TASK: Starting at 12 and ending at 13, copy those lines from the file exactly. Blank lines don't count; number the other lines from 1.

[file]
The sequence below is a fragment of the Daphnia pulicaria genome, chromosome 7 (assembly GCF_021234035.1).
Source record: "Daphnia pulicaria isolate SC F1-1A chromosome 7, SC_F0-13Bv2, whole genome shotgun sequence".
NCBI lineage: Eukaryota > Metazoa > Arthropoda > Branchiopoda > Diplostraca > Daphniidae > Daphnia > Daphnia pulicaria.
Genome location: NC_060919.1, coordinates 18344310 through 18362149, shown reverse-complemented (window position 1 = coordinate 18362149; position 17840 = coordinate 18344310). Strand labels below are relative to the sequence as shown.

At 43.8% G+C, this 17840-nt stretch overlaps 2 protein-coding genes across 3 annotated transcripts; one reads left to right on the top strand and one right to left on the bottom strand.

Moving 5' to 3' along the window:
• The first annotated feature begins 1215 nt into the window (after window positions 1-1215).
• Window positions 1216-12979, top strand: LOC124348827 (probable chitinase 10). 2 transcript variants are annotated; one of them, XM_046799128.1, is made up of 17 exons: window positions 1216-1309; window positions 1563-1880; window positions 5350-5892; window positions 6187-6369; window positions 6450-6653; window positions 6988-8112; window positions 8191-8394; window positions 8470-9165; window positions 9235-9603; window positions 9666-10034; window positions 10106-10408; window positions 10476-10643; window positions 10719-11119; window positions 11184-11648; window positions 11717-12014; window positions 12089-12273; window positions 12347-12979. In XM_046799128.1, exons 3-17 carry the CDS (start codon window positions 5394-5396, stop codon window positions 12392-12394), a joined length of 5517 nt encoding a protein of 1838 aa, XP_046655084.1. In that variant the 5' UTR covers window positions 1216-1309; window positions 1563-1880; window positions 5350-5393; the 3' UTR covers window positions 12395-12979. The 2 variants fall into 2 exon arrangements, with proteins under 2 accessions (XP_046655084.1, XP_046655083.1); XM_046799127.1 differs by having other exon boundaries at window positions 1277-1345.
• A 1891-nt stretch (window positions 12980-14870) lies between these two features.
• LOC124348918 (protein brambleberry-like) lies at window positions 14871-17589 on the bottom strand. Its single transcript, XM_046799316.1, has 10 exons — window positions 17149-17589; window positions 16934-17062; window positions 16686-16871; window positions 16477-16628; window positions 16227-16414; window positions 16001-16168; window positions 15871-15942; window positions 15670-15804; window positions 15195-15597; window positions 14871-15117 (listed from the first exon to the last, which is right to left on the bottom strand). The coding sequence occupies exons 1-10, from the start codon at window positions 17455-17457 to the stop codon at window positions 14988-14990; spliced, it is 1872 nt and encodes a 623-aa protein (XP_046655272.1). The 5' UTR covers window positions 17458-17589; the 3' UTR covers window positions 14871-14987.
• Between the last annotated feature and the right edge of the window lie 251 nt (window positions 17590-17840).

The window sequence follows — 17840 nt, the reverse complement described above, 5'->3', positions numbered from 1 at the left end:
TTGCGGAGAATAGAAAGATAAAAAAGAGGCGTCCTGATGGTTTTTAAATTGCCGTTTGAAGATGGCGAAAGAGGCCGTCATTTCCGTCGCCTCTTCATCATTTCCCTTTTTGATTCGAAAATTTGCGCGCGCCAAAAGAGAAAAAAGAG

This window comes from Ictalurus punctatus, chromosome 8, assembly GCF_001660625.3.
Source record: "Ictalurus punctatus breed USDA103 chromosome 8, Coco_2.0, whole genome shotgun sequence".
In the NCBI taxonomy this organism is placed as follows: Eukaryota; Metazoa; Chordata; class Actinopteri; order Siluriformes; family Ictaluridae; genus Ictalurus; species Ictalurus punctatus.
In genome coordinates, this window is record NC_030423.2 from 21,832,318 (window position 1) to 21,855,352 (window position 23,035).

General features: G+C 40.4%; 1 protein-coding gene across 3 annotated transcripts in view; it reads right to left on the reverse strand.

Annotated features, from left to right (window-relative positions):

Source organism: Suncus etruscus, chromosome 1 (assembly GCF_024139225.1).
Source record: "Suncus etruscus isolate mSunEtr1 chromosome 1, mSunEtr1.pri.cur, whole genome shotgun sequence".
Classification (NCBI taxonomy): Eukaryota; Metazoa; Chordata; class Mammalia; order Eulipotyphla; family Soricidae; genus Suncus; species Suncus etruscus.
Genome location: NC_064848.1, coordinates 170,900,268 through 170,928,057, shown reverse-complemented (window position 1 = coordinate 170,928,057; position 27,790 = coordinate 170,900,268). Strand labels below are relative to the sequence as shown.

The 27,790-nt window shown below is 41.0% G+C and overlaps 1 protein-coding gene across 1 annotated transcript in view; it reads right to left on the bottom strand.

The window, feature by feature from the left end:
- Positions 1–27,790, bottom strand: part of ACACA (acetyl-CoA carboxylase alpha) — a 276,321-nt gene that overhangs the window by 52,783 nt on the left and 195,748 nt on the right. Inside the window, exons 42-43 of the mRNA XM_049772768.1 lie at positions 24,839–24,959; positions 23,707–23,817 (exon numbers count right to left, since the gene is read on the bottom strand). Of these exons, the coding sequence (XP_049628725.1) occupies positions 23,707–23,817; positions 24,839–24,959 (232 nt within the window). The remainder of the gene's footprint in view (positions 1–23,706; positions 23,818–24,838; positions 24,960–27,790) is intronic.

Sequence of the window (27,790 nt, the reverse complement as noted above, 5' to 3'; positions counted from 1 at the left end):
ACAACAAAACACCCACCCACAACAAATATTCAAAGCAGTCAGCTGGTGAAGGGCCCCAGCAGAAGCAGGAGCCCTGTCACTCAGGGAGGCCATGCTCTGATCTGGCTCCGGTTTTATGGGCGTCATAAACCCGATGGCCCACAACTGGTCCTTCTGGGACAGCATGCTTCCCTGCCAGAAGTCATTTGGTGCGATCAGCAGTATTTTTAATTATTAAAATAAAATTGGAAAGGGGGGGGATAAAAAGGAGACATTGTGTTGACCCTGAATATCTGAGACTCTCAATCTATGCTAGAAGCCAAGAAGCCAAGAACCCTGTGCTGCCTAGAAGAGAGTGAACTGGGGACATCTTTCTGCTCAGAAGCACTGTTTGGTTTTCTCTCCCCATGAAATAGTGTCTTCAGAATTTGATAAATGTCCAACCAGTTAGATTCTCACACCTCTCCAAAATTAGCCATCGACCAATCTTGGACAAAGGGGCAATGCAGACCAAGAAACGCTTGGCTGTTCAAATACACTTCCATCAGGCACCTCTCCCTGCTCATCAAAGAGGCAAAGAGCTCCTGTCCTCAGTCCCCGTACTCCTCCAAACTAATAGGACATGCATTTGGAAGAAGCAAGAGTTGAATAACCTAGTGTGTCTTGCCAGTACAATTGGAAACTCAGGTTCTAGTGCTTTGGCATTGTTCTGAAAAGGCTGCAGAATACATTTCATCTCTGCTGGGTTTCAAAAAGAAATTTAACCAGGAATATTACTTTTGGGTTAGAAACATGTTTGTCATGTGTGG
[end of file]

The window sequence follows — 17840 nt, the reverse complement described above, 5'->3', positions numbered from 1 at the left end:
TTGCGGAGAATAGAAAGATAAAAAAGAGGCGTCCTGATGGTTTTTAAATTGCCGTTTGAAGATGGCGAAAGAGGCCGTCATTTCCGTCGCCTCTTCATCATTTCCCTTTTTGATTCGAAAATTTGCGCGCGCCAAAAGAGAAAAAAGAG